That is extravagant praise, but entirely deserved. I reflected on the way to Indiana that in times of crisis we think of the things we cherish. As historians we have every right to pause and reflect on how fortunate we are to have the AHR. But, having paid tribute, I also wish to offer a few points of criticism, or at least discuss complaints I have heard about the journal. I do so because as president of the AHA I do not feel that I would be doing my job if I did not venture some constructive criticism. In the past month or so, I have been discovering what members think about the AHR. There was nothing scientific about this inquiry; it evolved from normal e-mail correspondence. It included a fair sample of historians of all ranks and certainly of diverse backgrounds, and from different types of colleges or universities. I've exchanged ideas with community college teachers and high school teachers as well as public historians and university research professors, with graduate students as well as area experts, and with anyone else who happened to cross my path, including former presidents of the AHA.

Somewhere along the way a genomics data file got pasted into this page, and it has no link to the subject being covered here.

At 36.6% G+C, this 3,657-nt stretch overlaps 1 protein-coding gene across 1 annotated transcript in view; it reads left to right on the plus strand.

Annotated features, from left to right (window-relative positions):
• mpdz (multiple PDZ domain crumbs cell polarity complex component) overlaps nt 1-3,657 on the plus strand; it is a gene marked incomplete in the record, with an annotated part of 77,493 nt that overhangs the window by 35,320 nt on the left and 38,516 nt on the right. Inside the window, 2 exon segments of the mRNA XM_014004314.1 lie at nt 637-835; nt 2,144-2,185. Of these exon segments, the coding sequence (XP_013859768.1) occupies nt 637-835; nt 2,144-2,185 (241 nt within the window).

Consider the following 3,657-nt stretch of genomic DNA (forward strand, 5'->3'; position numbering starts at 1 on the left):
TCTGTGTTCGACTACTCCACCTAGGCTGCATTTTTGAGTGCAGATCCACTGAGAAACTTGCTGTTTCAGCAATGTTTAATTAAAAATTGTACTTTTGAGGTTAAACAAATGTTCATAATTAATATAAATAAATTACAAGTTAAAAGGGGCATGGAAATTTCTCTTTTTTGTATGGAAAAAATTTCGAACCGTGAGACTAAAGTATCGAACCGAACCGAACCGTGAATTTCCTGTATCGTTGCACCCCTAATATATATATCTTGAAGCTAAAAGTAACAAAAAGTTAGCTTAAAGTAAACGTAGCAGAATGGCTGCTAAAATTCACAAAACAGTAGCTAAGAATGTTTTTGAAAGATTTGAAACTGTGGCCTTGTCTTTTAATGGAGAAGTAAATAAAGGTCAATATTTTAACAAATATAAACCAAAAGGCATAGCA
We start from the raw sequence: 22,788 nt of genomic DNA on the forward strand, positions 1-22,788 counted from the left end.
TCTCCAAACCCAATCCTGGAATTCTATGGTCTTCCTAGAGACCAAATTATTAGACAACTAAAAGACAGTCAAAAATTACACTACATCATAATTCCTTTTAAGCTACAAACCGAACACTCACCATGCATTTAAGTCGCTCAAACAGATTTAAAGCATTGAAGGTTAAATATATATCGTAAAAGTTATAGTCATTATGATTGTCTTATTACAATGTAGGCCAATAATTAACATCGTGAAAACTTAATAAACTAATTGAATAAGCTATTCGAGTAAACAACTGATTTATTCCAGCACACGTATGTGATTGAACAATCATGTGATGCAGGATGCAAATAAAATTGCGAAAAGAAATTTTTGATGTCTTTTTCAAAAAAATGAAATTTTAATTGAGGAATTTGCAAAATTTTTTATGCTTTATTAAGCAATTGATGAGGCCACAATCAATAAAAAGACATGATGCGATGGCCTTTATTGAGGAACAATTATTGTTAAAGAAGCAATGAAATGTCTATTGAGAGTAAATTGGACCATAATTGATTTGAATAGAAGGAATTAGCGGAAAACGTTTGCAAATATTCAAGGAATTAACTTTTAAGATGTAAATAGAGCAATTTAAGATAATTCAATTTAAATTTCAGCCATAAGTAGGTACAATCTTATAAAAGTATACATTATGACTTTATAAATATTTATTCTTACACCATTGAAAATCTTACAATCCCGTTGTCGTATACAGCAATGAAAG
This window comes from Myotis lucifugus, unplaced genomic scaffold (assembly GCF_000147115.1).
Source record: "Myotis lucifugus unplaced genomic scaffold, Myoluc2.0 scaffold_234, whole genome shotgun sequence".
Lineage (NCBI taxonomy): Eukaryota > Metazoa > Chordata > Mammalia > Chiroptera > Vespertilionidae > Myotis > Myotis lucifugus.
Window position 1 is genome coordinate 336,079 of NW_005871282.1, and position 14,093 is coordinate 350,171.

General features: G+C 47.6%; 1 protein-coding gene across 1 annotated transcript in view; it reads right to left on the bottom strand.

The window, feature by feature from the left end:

My first conclusion is that there is general satisfaction with the quality and diversity of the articles. Historians are a contrary-minded breed, and it is easy to find dissent from the view that the articles have a high standard and general interest, but I use my own instinct in judging that they are not unduly opaque. If I can understand the thrust of the analysis and follow the argument in points of detail, then I assume that the article can be generally understood. I find myself reading or at least browsing through more and more of the articles simply out of curiosity at what might be going on in different fields, and what might be regarded as trends in historical interpretation. For my taste there are not enough articles in the traditional fields of economic, military, or political history. Yet I know that the editor and the editorial board have an open mind on these and other matters, and that they give all submissions fair-minded consideration. The editor actively encourages and sometimes even commissions articles instead of waiting for manuscripts to come in over the transom. I believe that commissioned articles have raised the general standard of the AHR. As one who writes for the Times Literary Supplement (or used to, alas, when I had the time), I think there is room for improvement in making the overall style more concise, clear, and crisp. Yet the AHR usually eschews jargon and is generally comprehensible. I can attest on the basis of my own experience that the copyediting skills of Allyn Roberts, one of the two assistant editors, bear favorable comparison to those of the best copyeditors in our discipline, and that she helps to make the articles both readable and stylistically sound. Based on my informal inquiry, I sense that more members of the AHA now actually read the articles, at least from time to time, rather than turning straight to the book review section.